At a time of year when the classical music world has more or less come to a standstill in Glasgow— and Edinburgh too for that matter with the annual lull before the Festival storm - audiences should throng in droves to what is sure to be one of the highlights of the whole year at the Glasgow Royal Concert Hall. In his first appearance there, Mstislav Rostropovich gives a solo recital of Bac on

Mstislav Rostropovich

l :

orchestra, no ensemble, not even an . accompanist-just the world’s greatest living cellist with his cello. !

Born into a musical family- his father; and grandfatherwere both distinguished cellists too— . Rostropovich has given countless : unforgettable performances, with l composers such as Britten, i Shostakovich, Prokofiev, Lutoslawski and Bernstein writing and dedicating works specially for him. Now, atthe age of 64, he may not exactly be taking The Beatles’ line, but he is certainly diversifying from being purely a cellist. F As a conductor he has won great critical : acclaim, his British engagements including being Artistic Director of the Aldeburgh Festival and a memorable series of concerts with the London Symphony Orchestra for his 60th birthday. In recognition of the esteem in which he is regarded, he has been awarded a string of Honorary Doctorates from Oxford, Cambridge, St Andrews and Sussex and, abroad, from Harvard, Yale, Tel Aviv and Dublin. His Glasgow programme is of Suites Nos 2, 3 and 5 byJ S Bach. (Carol Main)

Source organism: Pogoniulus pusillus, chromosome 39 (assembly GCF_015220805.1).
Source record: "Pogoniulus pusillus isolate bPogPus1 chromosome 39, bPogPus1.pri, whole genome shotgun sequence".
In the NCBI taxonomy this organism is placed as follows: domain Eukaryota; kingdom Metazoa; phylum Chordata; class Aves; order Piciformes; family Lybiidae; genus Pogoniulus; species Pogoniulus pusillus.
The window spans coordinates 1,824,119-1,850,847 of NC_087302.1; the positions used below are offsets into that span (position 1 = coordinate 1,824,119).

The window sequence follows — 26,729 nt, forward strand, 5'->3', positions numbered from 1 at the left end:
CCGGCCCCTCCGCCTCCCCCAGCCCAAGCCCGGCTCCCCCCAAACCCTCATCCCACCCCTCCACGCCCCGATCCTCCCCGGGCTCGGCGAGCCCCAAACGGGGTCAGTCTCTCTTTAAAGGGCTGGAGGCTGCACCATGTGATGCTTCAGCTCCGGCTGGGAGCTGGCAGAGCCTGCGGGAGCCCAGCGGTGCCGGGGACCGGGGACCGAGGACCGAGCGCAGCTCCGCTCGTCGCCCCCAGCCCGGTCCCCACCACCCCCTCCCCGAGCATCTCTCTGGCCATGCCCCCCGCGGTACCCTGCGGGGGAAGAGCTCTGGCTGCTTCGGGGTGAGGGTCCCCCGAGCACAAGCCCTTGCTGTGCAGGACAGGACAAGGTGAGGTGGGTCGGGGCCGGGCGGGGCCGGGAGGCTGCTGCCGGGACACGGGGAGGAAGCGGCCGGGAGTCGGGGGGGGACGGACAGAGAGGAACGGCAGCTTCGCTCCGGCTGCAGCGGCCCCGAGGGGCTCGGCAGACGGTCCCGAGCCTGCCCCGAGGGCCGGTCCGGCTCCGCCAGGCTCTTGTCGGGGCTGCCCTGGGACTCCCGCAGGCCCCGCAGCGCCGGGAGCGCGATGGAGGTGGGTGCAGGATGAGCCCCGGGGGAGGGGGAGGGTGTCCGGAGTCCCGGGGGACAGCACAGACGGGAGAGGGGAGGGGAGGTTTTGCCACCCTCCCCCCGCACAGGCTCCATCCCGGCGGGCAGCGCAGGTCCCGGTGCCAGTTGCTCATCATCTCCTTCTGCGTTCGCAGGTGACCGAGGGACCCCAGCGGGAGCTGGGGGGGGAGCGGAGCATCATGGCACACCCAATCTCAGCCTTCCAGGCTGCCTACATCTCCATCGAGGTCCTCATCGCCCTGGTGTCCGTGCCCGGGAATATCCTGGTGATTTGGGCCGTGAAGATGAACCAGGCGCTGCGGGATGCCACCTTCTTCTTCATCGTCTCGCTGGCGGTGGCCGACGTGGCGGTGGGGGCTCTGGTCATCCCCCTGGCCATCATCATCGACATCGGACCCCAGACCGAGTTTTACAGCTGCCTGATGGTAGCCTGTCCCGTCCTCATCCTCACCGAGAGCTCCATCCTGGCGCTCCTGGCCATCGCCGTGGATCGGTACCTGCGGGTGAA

i Rostropovich Plays Bach, Glasgow l Royal Concert Hall Monday 29 at 8pm. See Classical listings. {

Stepping In

When Courtney Pine arrives in Glasgow ; to play his fourth Scottish gig since last = December (at The Pavilion on 13 August- see next issue‘s listings), it will be in yet another new format, in front of a high-powered American